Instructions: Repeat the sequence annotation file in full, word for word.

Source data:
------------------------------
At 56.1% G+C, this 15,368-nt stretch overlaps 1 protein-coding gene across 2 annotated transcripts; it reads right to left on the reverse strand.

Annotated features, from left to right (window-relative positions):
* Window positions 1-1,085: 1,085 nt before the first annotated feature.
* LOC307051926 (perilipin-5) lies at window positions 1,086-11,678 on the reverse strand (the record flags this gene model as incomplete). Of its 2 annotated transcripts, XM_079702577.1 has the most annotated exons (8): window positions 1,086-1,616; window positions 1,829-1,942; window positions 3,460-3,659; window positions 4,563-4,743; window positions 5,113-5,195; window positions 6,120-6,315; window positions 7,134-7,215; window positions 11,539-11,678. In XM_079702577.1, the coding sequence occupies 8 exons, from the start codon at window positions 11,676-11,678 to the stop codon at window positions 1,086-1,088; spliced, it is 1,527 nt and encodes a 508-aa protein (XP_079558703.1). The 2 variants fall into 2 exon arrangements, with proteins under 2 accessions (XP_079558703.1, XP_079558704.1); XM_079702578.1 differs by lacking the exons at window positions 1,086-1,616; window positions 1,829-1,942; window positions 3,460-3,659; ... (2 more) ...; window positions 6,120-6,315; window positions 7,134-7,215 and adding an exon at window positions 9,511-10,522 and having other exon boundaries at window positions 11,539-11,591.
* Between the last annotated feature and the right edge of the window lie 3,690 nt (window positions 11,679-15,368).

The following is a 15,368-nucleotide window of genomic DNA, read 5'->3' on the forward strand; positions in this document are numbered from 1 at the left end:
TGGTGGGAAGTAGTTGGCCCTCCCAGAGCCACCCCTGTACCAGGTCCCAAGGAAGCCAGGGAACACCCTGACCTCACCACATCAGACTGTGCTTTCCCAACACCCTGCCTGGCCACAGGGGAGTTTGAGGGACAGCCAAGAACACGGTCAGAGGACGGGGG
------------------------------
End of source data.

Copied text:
At 56.1% G+C, this 15,368-nt stretch overlaps 1 protein-coding gene across 2 annotated transcripts; it reads right to left on the reverse strand.

Annotated features, from left to right (window-relative positions):
* Window positions 1-1,085: 1,085 nt before the first annotated feature.
* LOC307051926 (perilipin-5) lies at window positions 1,086-11,678 on the reverse strand (the record flags this gene model as incomplete). Of its 2 annotated transcripts, XM_079702577.1 has the most annotated exons (8): window positions 1,086-1,616; window positions 1,829-1,942; window positions 3,460-3,659; window positions 4,563-4,743; window positions 5,113-5,195; window positions 6,120-6,315; window positions 7,134-7,215; window positions 11,539-11,678. In XM_079702577.1, the coding sequence occupies 8 exons, from the start codon at window positions 11,676-11,678 to the stop codon at window positions 1,086-1,088; spliced, it is 1,527 nt and encodes a 508-aa protein (XP_079558703.1). The 2 variants fall into 2 exon arrangements, with proteins under 2 accessions (XP_079558703.1, XP_079558704.1); XM_079702578.1 differs by lacking the exons at window positions 1,086-1,616; window positions 1,829-1,942; window positions 3,460-3,659; ... (2 more) ...; window positions 6,120-6,315; window positions 7,134-7,215 and adding an exon at window positions 9,511-10,522 and having other exon boundaries at window positions 11,539-11,591.
* Between the last annotated feature and the right edge of the window lie 3,690 nt (window positions 11,679-15,368).

The following is a 15,368-nucleotide window of genomic DNA, read 5'->3' on the forward strand; positions in this document are numbered from 1 at the left end:
TGGTGGGAAGTAGTTGGCCCTCCCAGAGCCACCCCTGTACCAGGTCCCAAGGAAGCCAGGGAACACCCTGACCTCACCACATCAGACTGTGCTTTCCCAACACCCTGCCTGGCCACAGGGGAGTTTGAGGGACAGCCAAGAACACGGTCAGAGGACGGGGG